Articles > What's in python 3.8?

What's in python 3.8?

Written by
Holden Rehg
Posted on
August 9, 2019

What’s in python 3.8?

The programming language python is releasing it’s latest minor version 3.8 soon and is currently in beta. Many of the application I build are built on top of python 3, so I wanted to take a look at what’s coming down the pipe and figured I share details about the major changes that caught our eye.

This is not a random marketing article repeating the headlines from the change logs. This is our team playing around with the features and reporting back what I see with examples.

Installing python 3.8 (on linux)

As of today, the latest version ispython 3.8.0b3and is available on the downloads page here. To install the version locally on linux, you can build from source to keep it separate from your other python versions:

$ ./configure
$ make
$ make test
$ sudo make install

Once it’s installed, you can use the executable created:

$ /usr/local/bin/python3.8

Single Dispatch Methods

First up, the newest version of python is introducing asingledispatchmethodannotation intofunctools. Previously, you had access to overload functions through the singledispatchannotation, but no ability to for class methods.

Here’s what the original function looks like and what still exists for functions in global scope:

from functools import singledispatch

def add(a, b):
    raise NotImplementedError("The `add` function does not support those types.")

def _(a, b):
    return a + b

def _(a, b):
    return f"{a} {b}"

add(5, 5)  # => 10
add("first", "last")  # => "first last"

Here’s what you also, now have access to in 3.8:

from functools import singledispatchmethod

class Math:
    def add(self, a, b):
        raise NotImplementedError("The `add` method does not support those types")

    def _(self, a: int, b: int):
        return a + b

    def _(self, a: str, b: str):
        return f"{a} {b}"

Math().add(5, 5)  # => 10
Math().add("first", "last")  # => "first last"

Assignment expressions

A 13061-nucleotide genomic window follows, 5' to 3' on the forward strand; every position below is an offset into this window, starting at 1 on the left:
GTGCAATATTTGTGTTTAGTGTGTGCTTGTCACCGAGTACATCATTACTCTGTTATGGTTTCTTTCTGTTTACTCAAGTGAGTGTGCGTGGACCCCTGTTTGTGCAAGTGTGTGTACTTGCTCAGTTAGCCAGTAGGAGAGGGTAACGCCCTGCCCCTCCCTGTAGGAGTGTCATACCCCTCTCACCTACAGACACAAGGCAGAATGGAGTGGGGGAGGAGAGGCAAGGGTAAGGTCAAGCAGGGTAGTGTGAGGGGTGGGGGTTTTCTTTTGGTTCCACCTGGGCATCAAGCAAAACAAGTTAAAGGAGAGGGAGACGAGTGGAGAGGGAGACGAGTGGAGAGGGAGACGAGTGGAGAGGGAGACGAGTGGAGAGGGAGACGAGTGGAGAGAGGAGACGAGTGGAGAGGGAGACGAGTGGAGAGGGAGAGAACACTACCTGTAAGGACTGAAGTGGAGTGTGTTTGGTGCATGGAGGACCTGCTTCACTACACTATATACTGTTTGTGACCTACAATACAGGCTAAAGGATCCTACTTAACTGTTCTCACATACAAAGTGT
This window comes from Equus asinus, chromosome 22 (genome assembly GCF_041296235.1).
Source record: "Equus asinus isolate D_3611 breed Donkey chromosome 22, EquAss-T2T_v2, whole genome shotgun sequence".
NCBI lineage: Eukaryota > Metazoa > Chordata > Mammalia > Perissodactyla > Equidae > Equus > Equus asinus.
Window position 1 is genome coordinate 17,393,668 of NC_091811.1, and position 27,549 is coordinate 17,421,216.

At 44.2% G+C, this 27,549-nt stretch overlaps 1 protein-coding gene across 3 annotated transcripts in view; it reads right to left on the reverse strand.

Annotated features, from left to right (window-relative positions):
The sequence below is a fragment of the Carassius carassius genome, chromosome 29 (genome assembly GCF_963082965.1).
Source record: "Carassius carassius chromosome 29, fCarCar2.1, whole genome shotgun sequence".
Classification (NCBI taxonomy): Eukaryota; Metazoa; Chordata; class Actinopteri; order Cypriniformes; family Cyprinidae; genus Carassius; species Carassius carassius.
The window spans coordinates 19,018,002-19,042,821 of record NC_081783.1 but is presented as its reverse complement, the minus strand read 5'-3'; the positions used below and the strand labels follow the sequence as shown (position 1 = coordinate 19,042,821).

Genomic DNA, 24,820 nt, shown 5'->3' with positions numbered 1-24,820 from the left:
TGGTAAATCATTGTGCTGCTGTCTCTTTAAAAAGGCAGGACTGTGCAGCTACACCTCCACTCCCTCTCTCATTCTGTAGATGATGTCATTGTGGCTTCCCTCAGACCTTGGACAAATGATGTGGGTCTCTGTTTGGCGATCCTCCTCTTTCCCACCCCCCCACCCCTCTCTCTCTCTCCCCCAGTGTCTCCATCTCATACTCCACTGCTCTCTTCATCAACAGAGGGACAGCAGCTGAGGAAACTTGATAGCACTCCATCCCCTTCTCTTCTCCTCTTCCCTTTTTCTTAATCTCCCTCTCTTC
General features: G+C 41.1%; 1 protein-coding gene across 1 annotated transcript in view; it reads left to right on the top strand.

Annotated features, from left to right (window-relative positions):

Essentially this new features provides a way to assign a variable from within an expression using the new syntax ofvariable := expr. Typically when executing some sort of expression, if you need to reuse the result you need a stand alone assignment statement. Many programmers who are focused on clean code will sacrifice performance for the sake of readability. This provides a solution so you can have both.

Here’s an example where we need to get a list of names, broken into a tuple of first and last, if the person’s name can be split. If you want to do that in a list comprehension today, you might end up calling the split function twice to get a simple line of code:

class Person:
    def __init__(self, name): = name

    def split_name(name):
        return name.split(" ")

persons = [
    Person(name="Bob Dylan"),
    Person(name=Conan O'brien)
[split_name( for person in persons if split_name( is not None ]
# => [["Bob", "Dylan"], ["Conan", "O'brien"]]

Instead you can assign that variable within the expression, essentially caching it for later use:

[name for person in persons if (name := split_name( is not None]
# => [["Bob", "Dylan"], ["Conan", "O'brien"]]

The PEP also shares some great examples where code can be both simplified and performance increased:

while chunk :=

# Reuse a value that's expensive to compute
[y := f(x), y**2, y**3]

# Handle a matched regex
if (match := is not None:
    # Do something with match

Position-only arguments

Currently in python, you have 2 options for argument. They can be positional or keyword.

def my_function(position_arg_1, position_arg_2, keyword_arg=None):

This feature introduces a syntax for saying that a function has positional-only arguments, meaning that they cannot be called by keyword.

def positional_only(a, b, /):
    return a + b
positional_only(a=5, b=6)

# Traceback (most recent call last):
#     File "<stdin>", line 1, in <module>
# TypeError: positional_only() got some positional-only arguments passed as keyword arguments: 'a, b'
positional_only(5, 6)
# => 11

So why do we need this? There’s a couple of problems that it’s trying to solve:

1. Break the disconnect between python modules developed in C

Python modules developed using C already support this feature, so there’s a disconnect with developers writing pure python. It’s often confusing running into one of these functions when you aren’t aware the functionality exists.

ord("a")  # => 97

# Traceback (most recent call last):
#     File "<stdin>", line 1, in <module>
# TypeError: ord() takes no keyword arguments

2. Uncouple the dependencies between keyword and function